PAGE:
Jazz ensemble plays new music using classic methods

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The School of Arts presented its latest concert called Not Your Grandpa’s Big Band performed by the jazz ensemble April 13 in the Ragan Theater.

Jazz concerts aren’t a new concept. Many attend them and can guess how the concert will go, what songs will be played and the overall music they will hear. When the word jazz comes to one’s mind, the sounds of trumpets with their built-up crescendos begins to play. Saxophones play their savvy riffs and boisterous solos while the cymbals softly tap along with the piano in the corner jamming out as if in its own world.

What made this concert so unique and different were the song choices and the arrangements of well-known tunes. Unlike most jazz concerts, the songs selected weren’t ones you would hear playing in a 1920’s speakeasy.

“We wanted to select songs that everyone knows and give them a jazzy version of them,” said Alex Heitlinger, conductor of the ensemble.

They performed one of Heitlinger’s own songs that he wrote about a post-apocalyptic world where only a few trumpeters survived, “because they’re tough,” Heitlinger said.

Other songs that were performed were Hide and Seek by Imogen Heap and Lucy in the Sky with Diamonds by The Beatles. The ensemble gave a great performance of the songs, and the way they performed solos was exciting. Every time a performer would come up to the mic to perform a solo break out, the audience would cling to their seat with excitement of what style they would show.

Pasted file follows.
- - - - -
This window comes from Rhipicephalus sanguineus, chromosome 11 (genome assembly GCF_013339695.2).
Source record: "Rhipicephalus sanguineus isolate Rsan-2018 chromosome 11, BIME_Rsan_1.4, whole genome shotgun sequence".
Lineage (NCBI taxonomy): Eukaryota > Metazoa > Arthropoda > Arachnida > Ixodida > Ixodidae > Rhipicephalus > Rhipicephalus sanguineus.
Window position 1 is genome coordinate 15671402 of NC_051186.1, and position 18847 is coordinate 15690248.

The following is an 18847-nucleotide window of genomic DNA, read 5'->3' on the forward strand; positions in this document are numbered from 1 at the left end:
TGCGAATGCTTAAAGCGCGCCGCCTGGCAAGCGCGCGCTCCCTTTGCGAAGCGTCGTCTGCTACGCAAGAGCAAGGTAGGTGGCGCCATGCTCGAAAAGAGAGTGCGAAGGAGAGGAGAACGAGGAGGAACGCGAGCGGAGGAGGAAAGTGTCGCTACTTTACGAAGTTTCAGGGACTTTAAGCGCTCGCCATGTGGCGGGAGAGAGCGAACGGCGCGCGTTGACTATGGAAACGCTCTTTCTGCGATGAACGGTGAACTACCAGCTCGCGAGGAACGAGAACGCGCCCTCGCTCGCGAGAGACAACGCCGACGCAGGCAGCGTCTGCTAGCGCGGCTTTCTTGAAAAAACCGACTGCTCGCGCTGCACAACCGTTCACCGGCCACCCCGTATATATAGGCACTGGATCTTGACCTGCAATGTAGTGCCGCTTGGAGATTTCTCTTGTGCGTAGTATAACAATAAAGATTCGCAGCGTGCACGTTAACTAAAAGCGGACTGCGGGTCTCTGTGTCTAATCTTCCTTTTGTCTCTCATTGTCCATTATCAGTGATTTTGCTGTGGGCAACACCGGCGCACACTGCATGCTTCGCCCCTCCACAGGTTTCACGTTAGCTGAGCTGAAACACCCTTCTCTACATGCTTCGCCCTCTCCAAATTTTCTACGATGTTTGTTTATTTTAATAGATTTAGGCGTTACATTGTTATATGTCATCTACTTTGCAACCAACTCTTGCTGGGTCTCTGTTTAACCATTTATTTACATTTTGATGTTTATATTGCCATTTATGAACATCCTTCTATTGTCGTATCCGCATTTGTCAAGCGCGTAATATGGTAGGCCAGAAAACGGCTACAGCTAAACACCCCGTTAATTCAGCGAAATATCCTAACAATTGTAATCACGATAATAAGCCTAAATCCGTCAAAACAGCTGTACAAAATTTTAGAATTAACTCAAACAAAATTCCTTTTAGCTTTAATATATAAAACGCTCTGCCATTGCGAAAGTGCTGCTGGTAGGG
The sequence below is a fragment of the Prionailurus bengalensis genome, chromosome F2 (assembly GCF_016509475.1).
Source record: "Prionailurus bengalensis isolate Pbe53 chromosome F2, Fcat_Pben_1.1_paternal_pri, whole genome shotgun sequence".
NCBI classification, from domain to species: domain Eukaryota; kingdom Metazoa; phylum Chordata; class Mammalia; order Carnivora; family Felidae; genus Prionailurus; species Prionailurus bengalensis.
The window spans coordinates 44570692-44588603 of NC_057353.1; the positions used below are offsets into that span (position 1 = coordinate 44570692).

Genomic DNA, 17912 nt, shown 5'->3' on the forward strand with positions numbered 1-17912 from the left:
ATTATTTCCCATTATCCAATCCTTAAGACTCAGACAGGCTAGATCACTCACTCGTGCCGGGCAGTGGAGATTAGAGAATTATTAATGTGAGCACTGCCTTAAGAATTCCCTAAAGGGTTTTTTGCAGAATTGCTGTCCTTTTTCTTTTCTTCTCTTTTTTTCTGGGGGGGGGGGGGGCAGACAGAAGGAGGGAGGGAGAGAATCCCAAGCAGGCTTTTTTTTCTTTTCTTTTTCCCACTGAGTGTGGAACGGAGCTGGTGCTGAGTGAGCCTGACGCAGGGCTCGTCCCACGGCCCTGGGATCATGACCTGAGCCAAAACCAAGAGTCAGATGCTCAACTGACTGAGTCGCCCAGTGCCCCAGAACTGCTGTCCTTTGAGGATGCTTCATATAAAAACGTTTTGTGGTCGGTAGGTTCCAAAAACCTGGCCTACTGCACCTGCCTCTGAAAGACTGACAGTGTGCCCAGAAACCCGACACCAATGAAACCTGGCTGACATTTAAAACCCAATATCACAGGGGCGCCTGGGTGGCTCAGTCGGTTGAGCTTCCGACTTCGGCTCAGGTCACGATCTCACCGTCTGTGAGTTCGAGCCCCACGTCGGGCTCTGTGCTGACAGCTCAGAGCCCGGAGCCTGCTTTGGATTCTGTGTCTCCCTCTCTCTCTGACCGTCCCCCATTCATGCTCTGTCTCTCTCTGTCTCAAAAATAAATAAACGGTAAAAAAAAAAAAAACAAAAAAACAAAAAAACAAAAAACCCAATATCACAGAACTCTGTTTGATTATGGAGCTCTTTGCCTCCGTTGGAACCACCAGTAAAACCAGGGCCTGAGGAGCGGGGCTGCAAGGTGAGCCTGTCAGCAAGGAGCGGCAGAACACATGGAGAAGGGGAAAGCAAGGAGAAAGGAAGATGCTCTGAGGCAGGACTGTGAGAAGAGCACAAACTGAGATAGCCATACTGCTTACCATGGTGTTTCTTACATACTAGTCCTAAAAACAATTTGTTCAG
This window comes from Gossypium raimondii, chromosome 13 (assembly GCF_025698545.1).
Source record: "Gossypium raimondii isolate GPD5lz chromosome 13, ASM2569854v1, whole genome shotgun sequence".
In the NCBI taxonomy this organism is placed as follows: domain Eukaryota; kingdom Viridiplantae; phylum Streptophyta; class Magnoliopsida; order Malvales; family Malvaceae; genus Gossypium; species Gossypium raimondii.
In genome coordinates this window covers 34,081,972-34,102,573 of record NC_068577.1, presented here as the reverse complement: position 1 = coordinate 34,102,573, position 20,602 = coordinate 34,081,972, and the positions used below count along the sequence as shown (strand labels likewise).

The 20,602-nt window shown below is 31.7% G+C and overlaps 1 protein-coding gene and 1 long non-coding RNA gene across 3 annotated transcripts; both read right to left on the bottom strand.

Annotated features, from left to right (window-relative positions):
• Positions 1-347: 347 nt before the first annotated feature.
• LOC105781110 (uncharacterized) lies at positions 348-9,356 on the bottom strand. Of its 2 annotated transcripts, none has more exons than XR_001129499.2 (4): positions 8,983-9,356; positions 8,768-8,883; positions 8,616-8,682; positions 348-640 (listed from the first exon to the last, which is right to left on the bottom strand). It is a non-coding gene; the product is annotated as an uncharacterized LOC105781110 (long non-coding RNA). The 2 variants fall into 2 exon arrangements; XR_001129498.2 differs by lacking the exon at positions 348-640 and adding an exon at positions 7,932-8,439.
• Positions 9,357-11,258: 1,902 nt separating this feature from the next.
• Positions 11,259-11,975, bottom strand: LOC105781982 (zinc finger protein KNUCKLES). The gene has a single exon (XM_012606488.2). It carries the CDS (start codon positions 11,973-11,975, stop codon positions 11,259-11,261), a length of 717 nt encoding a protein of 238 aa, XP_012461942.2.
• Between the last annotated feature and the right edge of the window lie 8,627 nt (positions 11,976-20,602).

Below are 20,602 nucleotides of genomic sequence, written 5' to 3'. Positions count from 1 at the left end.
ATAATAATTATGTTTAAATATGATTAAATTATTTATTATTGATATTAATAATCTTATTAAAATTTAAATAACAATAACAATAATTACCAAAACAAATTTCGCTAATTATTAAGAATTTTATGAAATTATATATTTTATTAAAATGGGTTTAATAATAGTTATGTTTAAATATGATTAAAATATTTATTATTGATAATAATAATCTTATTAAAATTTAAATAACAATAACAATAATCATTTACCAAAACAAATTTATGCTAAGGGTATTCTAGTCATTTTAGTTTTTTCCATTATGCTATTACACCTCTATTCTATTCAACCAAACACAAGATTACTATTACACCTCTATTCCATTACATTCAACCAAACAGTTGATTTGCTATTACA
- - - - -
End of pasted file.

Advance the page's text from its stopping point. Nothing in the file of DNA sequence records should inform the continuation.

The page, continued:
Another aspect of jazz that makes the music so energizing and engaging to the audience is that the music appears to be unscripted. The notes seem to go in a chaotic order when an instrument is playing by itself, but when all brought together, the jumbled mess turns into a song.

The fast pace of many of the songs showed how challenging it can be for any musician to play jazz and hats were off to them after the performance. Each performer, no matter what instrument, molded together beautifully, and it was easy to see that they were all a jazz family in how they interacted with one another and danced while another musician was soloing.

From someone who isn’t very cultured in jazz music, anyone who was at this concert would have to agree that jazz music is alive and moves emotion without words.

Not your grandpas big band (UVU Review)

Not your grandpas big band (UVU Review)

Not your grandpas big band (UVU Review)

Not your grandpas big band (UVU Review)